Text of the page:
Boost Your Writing to Boost Your Business
The words you’re reading right now bear a heavy burden—they’re the only way I can reach you through this screen. Yet at any moment, you may lose interest and click away.
For online businesses, knowing how to write well matters everywhere from the product descriptions and about us page to social media posts, blogs, and newsletters. Everything you write impacts the way your customer perceives you, and when it comes to sales, your writing can do either two things: drive the customer away or invite them in.
In this blog, I want to take everything I’ve learned since I started writing, editing, and translating and squeeze them into five basic steps you should take in your writing if you want your customer to keep coming back.
Writing starts with research and brainstorming. When you’ve finished your first draft, you go on to several rounds of editing. Once the text looks good, you ask for feedback, finalize it, and post it. After that, you analyze the outcome and think about what to improve next time.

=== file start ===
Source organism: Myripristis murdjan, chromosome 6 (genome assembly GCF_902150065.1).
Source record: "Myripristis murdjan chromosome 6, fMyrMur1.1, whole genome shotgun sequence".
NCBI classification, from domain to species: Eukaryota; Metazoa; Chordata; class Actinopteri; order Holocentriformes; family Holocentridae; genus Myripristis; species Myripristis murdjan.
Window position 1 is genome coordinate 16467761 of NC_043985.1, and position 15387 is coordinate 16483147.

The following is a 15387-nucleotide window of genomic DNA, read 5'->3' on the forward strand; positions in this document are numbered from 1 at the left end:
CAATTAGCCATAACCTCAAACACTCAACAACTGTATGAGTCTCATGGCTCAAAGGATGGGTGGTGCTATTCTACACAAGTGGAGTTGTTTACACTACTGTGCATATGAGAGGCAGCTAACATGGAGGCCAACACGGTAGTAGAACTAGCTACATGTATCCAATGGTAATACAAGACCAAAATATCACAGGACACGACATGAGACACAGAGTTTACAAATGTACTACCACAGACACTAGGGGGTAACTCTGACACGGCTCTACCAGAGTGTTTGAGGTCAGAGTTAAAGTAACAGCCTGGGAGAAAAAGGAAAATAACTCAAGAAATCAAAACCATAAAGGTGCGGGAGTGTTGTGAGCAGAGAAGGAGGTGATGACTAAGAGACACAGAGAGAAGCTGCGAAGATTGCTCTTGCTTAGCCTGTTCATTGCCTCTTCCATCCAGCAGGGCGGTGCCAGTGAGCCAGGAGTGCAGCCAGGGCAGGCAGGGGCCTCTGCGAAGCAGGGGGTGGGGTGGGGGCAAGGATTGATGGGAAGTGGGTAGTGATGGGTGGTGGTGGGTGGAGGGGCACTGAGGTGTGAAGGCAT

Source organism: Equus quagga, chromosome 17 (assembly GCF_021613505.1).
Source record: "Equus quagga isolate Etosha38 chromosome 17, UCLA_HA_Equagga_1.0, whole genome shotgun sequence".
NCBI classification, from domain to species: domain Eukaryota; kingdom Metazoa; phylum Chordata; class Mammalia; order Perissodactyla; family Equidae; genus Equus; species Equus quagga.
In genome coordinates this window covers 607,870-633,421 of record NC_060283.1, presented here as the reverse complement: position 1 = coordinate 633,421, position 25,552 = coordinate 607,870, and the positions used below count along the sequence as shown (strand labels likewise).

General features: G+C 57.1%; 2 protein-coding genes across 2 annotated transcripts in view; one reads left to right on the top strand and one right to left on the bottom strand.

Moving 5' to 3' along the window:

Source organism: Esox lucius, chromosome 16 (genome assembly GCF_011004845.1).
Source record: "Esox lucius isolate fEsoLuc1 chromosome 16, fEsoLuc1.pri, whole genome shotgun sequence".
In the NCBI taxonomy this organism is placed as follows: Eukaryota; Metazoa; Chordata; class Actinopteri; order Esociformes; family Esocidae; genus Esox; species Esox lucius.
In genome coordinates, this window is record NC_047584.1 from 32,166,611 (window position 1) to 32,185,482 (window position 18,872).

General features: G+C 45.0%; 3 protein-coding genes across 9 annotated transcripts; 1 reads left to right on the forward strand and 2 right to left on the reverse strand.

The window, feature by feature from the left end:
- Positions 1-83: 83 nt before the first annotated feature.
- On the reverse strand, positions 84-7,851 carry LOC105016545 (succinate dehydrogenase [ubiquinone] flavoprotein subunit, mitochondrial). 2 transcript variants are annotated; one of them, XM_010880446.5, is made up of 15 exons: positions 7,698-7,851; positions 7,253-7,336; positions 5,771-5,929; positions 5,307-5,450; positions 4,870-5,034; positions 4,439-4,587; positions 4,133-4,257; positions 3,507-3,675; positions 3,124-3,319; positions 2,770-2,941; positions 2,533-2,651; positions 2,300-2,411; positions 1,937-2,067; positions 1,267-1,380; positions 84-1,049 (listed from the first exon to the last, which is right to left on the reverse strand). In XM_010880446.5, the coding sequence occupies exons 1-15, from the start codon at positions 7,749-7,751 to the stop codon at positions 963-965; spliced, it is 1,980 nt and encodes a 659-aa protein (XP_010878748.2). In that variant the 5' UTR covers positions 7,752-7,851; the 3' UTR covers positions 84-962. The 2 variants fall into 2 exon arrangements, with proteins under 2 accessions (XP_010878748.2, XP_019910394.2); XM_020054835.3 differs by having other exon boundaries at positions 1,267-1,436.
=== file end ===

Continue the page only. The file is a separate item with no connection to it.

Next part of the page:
All of these steps are natural and necessary, so please don’t fear or rush them. By the end of this read, you’ll see that making them a part of your life isn’t that big of a deal.
But before we get into all the copywriting tips, let’s dispel three common writing myths to take the pressure off the process.
Three common writing myths
My hope is once you’ve read these, you’ll see that learning how to improve your writing doesn’t have to be intimidating.
#1 “Writing well is effortless”
Nope. It’s one of the most complicated things we as a species do. Like many things worth doing well, it takes a lot of brain power and concentration.
To free yourself from the false assumption that good writing just “happens”, remember not to mix up writing, the medium of human communication, with writing, the skill, craft, and way to make money.
Most of us can fill out paperwork and message our friends and family, but not all of us know what words to avoid when de-escalating a conflict, or how to write an engaging story.
Something as small as subscription block is an opportunity for storytelling. Brother Vellies
So there’s the ability, and then there’s the skill; and you can apply this idea to everything else humans can do. Like, sure, I can sing at a karaoke bar, but can I sing on stage? Nope. Because I don’t have the skills for that.
#2 “Writing skills are a gift”
It’ll take way more than a “gift” to get me from the karaoke bar to Carnegie Hall, and the same goes for writing. Writing skills are skills like any other, and there’s only one way to get them: practice.